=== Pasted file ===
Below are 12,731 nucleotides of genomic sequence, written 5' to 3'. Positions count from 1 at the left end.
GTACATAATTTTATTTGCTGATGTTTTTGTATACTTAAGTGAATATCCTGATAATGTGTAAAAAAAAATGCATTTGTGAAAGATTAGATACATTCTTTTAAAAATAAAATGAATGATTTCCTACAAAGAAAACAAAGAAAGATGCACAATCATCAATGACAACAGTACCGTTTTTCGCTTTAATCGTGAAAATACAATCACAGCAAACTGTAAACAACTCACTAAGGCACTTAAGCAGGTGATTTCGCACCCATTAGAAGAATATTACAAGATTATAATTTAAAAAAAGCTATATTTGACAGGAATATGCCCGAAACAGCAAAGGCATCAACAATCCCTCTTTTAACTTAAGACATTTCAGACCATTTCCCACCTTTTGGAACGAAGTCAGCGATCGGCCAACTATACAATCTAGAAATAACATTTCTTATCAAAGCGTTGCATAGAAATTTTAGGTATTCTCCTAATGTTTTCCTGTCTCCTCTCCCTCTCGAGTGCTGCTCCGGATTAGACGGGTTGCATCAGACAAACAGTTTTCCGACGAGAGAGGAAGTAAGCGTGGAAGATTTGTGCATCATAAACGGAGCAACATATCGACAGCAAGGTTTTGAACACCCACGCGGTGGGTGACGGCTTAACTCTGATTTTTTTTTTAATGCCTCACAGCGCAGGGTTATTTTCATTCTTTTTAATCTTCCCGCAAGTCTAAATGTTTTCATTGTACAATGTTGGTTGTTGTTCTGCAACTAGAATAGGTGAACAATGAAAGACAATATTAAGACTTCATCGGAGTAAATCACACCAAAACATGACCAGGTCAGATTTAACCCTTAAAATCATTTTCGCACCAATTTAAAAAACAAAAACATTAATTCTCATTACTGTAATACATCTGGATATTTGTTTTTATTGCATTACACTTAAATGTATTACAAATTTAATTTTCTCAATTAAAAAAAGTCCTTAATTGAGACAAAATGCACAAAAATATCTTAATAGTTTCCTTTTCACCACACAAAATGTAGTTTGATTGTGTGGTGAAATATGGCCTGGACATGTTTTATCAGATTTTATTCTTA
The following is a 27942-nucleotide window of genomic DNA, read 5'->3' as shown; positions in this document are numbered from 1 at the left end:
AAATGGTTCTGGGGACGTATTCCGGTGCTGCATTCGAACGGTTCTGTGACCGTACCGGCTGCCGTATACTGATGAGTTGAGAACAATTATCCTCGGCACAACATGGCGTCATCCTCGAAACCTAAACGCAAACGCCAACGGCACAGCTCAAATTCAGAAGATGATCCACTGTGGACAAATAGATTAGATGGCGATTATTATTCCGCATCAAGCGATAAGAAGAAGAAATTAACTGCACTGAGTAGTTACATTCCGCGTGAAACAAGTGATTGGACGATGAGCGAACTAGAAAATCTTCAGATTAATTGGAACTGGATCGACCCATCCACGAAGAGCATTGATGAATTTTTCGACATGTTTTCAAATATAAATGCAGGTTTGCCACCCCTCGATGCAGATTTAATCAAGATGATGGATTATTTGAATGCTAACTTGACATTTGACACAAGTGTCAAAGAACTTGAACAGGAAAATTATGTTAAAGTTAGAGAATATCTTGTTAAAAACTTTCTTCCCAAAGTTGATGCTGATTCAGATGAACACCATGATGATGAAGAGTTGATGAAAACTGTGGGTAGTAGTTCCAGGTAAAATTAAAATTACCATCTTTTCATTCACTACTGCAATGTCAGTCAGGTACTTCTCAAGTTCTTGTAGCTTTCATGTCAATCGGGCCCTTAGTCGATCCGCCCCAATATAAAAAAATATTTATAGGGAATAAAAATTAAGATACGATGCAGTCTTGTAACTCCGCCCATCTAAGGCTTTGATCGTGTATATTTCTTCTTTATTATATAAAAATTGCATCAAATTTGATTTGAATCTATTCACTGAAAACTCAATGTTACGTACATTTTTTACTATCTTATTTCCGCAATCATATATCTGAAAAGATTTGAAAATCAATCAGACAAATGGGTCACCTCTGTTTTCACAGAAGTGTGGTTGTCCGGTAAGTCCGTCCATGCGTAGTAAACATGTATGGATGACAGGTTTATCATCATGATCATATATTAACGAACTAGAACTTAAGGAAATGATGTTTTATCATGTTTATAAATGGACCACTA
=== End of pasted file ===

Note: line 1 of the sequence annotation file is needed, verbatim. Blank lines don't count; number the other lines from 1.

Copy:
Below are 12,731 nucleotides of genomic sequence, written 5' to 3'. Positions count from 1 at the left end.